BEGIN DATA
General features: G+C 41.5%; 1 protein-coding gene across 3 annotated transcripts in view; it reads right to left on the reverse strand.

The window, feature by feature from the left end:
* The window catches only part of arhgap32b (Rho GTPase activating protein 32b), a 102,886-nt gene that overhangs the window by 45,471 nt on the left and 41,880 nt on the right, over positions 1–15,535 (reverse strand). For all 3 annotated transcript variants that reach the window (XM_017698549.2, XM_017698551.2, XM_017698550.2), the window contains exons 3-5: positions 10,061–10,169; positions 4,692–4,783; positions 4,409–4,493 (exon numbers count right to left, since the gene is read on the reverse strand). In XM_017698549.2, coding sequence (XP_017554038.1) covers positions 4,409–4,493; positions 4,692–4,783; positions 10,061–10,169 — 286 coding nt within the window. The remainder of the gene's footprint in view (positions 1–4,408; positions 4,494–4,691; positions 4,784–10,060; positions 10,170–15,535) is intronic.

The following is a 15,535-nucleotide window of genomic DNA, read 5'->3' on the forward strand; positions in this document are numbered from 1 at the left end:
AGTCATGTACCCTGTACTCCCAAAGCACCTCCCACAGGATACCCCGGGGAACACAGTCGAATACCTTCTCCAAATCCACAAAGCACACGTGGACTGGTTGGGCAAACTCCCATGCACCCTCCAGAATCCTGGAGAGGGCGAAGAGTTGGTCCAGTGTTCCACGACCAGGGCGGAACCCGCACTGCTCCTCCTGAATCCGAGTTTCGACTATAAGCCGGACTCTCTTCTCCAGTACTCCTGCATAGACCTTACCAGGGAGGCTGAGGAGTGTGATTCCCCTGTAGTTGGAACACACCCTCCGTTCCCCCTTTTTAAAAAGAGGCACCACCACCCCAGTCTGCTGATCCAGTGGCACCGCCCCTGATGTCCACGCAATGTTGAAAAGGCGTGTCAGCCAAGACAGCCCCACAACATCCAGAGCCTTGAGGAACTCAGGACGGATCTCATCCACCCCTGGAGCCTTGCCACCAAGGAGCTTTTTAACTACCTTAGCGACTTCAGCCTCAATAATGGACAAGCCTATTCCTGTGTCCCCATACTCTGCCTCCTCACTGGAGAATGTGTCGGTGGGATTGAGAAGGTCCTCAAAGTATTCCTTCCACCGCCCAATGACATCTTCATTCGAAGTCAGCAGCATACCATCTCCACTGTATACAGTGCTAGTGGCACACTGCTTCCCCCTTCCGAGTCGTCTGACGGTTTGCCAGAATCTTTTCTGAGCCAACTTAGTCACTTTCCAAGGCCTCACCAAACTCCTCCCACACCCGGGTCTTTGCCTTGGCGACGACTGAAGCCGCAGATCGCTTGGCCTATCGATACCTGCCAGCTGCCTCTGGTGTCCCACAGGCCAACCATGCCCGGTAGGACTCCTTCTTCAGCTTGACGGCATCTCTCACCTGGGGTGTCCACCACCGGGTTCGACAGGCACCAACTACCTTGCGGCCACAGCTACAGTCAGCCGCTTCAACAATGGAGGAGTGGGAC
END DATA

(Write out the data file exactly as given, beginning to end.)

General features: G+C 41.5%; 1 protein-coding gene across 3 annotated transcripts in view; it reads right to left on the reverse strand.

The window, feature by feature from the left end:
* The window catches only part of arhgap32b (Rho GTPase activating protein 32b), a 102,886-nt gene that overhangs the window by 45,471 nt on the left and 41,880 nt on the right, over positions 1–15,535 (reverse strand). For all 3 annotated transcript variants that reach the window (XM_017698549.2, XM_017698551.2, XM_017698550.2), the window contains exons 3-5: positions 10,061–10,169; positions 4,692–4,783; positions 4,409–4,493 (exon numbers count right to left, since the gene is read on the reverse strand). In XM_017698549.2, coding sequence (XP_017554038.1) covers positions 4,409–4,493; positions 4,692–4,783; positions 10,061–10,169 — 286 coding nt within the window. The remainder of the gene's footprint in view (positions 1–4,408; positions 4,494–4,691; positions 4,784–10,060; positions 10,170–15,535) is intronic.

The following is a 15,535-nucleotide window of genomic DNA, read 5'->3' on the forward strand; positions in this document are numbered from 1 at the left end:
AGTCATGTACCCTGTACTCCCAAAGCACCTCCCACAGGATACCCCGGGGAACACAGTCGAATACCTTCTCCAAATCCACAAAGCACACGTGGACTGGTTGGGCAAACTCCCATGCACCCTCCAGAATCCTGGAGAGGGCGAAGAGTTGGTCCAGTGTTCCACGACCAGGGCGGAACCCGCACTGCTCCTCCTGAATCCGAGTTTCGACTATAAGCCGGACTCTCTTCTCCAGTACTCCTGCATAGACCTTACCAGGGAGGCTGAGGAGTGTGATTCCCCTGTAGTTGGAACACACCCTCCGTTCCCCCTTTTTAAAAAGAGGCACCACCACCCCAGTCTGCTGATCCAGTGGCACCGCCCCTGATGTCCACGCAATGTTGAAAAGGCGTGTCAGCCAAGACAGCCCCACAACATCCAGAGCCTTGAGGAACTCAGGACGGATCTCATCCACCCCTGGAGCCTTGCCACCAAGGAGCTTTTTAACTACCTTAGCGACTTCAGCCTCAATAATGGACAAGCCTATTCCTGTGTCCCCATACTCTGCCTCCTCACTGGAGAATGTGTCGGTGGGATTGAGAAGGTCCTCAAAGTATTCCTTCCACCGCCCAATGACATCTTCATTCGAAGTCAGCAGCATACCATCTCCACTGTATACAGTGCTAGTGGCACACTGCTTCCCCCTTCCGAGTCGTCTGACGGTTTGCCAGAATCTTTTCTGAGCCAACTTAGTCACTTTCCAAGGCCTCACCAAACTCCTCCCACACCCGGGTCTTTGCCTTGGCGACGACTGAAGCCGCAGATCGCTTGGCCTATCGATACCTGCCAGCTGCCTCTGGTGTCCCACAGGCCAACCATGCCCGGTAGGACTCCTTCTTCAGCTTGACGGCATCTCTCACCTGGGGTGTCCACCACCGGGTTCGACAGGCACCAACTACCTTGCGGCCACAGCTACAGTCAGCCGCTTCAACAATGGAGGAGTGGGAC